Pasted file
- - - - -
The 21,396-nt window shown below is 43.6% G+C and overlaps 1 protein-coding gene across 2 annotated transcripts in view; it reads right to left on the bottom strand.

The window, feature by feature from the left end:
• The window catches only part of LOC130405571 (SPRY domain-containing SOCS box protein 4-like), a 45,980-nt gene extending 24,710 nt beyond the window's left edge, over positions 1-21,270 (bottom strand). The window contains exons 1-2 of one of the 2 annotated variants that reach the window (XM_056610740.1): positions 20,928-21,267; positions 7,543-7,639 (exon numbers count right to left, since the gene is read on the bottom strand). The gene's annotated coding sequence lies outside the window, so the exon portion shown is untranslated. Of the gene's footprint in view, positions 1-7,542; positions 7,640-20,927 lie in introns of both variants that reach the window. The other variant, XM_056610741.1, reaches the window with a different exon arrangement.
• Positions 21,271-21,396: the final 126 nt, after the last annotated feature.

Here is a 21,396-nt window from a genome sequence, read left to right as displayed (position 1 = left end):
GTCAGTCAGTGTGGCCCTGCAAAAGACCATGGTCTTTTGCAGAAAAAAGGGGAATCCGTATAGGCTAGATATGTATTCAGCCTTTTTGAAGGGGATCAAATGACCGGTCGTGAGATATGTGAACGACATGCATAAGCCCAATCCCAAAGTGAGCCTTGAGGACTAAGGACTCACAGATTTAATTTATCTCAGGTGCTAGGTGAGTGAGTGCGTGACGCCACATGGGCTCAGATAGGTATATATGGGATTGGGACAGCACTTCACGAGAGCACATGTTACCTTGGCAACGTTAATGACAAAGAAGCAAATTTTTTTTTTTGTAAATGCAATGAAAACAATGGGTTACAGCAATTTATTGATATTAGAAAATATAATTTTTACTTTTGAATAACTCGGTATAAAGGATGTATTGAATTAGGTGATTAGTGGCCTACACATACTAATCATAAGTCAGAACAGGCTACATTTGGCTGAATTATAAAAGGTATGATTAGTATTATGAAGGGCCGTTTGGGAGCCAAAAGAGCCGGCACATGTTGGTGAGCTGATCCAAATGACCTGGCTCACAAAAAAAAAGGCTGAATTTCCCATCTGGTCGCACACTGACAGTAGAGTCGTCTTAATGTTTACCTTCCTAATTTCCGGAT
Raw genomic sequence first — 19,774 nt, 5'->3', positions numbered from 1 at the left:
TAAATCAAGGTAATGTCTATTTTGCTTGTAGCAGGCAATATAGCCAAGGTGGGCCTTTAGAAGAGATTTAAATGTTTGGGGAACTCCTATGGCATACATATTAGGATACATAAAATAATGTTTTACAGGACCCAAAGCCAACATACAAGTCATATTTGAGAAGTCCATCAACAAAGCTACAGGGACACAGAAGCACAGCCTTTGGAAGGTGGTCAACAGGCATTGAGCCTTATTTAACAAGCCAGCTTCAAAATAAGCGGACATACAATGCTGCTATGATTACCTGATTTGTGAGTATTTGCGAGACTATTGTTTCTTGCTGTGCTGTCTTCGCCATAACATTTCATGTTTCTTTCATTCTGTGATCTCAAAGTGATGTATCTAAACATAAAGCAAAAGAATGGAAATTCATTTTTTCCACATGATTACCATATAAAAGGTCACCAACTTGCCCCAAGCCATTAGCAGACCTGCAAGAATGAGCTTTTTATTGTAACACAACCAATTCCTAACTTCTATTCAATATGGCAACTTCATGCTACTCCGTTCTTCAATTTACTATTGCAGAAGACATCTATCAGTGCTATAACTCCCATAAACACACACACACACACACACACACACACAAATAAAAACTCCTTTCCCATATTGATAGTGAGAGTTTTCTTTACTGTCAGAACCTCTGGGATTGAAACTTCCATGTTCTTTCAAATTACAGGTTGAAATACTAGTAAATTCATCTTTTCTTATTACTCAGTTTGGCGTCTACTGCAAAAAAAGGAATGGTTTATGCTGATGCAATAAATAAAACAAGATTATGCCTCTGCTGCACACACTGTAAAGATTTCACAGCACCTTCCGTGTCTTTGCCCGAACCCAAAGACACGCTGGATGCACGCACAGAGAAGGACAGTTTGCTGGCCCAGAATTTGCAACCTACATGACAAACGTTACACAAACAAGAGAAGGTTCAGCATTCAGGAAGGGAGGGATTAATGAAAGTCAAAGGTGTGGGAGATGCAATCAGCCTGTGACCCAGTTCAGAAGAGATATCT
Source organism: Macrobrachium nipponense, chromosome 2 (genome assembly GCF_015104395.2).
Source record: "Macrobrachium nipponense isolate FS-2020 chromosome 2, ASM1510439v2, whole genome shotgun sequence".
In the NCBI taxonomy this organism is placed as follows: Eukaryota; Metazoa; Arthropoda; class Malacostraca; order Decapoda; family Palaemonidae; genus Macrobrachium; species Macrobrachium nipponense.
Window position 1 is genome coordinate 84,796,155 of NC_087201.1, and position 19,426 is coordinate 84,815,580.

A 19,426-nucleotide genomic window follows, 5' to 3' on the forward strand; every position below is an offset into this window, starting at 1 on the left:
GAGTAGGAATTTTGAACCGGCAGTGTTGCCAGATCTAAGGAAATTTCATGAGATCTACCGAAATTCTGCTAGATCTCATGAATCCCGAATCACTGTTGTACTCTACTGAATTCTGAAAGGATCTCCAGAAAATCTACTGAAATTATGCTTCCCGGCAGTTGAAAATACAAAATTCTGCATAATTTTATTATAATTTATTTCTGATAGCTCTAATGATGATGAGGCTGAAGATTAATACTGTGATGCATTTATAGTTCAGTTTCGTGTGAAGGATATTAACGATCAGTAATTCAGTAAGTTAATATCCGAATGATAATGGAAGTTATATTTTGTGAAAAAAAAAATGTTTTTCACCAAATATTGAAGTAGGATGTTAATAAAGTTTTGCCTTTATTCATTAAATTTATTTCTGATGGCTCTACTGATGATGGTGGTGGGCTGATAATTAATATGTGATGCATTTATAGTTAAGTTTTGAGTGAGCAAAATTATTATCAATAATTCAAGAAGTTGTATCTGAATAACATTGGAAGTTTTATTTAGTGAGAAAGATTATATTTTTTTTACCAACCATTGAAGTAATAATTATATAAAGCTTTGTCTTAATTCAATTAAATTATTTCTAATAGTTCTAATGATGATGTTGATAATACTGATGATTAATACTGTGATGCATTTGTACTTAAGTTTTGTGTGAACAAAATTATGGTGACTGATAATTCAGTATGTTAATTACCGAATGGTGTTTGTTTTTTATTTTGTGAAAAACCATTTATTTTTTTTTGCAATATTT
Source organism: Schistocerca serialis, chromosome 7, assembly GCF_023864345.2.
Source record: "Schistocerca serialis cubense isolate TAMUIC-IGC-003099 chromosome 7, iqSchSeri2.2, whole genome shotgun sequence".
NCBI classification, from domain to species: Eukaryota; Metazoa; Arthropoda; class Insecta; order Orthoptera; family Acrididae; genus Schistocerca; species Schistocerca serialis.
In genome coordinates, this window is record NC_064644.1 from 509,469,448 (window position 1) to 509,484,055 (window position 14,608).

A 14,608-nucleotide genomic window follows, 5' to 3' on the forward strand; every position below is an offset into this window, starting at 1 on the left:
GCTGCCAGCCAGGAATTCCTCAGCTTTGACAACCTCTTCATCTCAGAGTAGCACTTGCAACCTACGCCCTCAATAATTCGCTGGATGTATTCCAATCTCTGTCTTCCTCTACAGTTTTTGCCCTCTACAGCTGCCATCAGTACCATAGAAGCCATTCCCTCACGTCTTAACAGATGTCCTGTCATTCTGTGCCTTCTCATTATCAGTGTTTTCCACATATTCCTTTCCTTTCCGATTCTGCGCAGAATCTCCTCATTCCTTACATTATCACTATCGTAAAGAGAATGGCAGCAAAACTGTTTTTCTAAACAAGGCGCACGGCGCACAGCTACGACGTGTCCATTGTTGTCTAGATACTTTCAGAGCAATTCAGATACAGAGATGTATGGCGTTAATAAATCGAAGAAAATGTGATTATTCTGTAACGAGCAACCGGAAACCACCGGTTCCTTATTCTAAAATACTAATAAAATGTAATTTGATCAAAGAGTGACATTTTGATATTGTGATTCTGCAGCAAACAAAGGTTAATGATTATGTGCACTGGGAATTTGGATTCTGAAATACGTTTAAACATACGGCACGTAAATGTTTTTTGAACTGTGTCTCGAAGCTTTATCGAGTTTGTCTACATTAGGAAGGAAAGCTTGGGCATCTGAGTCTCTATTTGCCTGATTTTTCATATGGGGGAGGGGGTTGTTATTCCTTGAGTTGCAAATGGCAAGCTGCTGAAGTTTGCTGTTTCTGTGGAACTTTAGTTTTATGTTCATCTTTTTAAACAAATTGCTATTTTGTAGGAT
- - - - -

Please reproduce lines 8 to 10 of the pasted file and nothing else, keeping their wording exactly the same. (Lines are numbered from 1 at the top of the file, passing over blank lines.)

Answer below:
TAAATCAAGGTAATGTCTATTTTGCTTGTAGCAGGCAATATAGCCAAGGTGGGCCTTTAGAAGAGATTTAAATGTTTGGGGAACTCCTATGGCATACATATTAGGATACATAAAATAATGTTTTACAGGACCCAAAGCCAACATACAAGTCATATTTGAGAAGTCCATCAACAAAGCTACAGGGACACAGAAGCACAGCCTTTGGAAGGTGGTCAACAGGCATTGAGCCTTATTTAACAAGCCAGCTTCAAAATAAGCGGACATACAATGCTGCTATGATTACCTGATTTGTGAGTATTTGCGAGACTATTGTTTCTTGCTGTGCTGTCTTCGCCATAACATTTCATGTTTCTTTCATTCTGTGATCTCAAAGTGATGTATCTAAACATAAAGCAAAAGAATGGAAATTCATTTTTTCCACATGATTACCATATAAAAGGTCACCAACTTGCCCCAAGCCATTAGCAGACCTGCAAGAATGAGCTTTTTATTGTAACACAACCAATTCCTAACTTCTATTCAATATGGCAACTTCATGCTACTCCGTTCTTCAATTTACTATTGCAGAAGACATCTATCAGTGCTATAACTCCCATAAACACACACACACACACACACACACACACAAATAAAAACTCCTTTCCCATATTGATAGTGAGAGTTTTCTTTACTGTCAGAACCTCTGGGATTGAAACTTCCATGTTCTTTCAAATTACAGGTTGAAATACTAGTAAATTCATCTTTTCTTATTACTCAGTTTGGCGTCTACTGCAAAAAAAGGAATGGTTTATGCTGATGCAATAAATAAAACAAGATTATGCCTCTGCTGCACACACTGTAAAGATTTCACAGCACCTTCCGTGTCTTTGCCCGAACCCAAAGACACGCTGGATGCACGCACAGAGAAGGACAGTTTGCTGGCCCAGAATTTGCAACCTACATGACAAACGTTACACAAACAAGAGAAGGTTCAGCATTCAGGAAGGGAGGGATTAATGAAAGTCAAAGGTGTGGGAGATGCAATCAGCCTGTGACCCAGTTCAGAAGAGATATCT
Source organism: Macrobrachium nipponense, chromosome 2 (genome assembly GCF_015104395.2).
Source record: "Macrobrachium nipponense isolate FS-2020 chromosome 2, ASM1510439v2, whole genome shotgun sequence".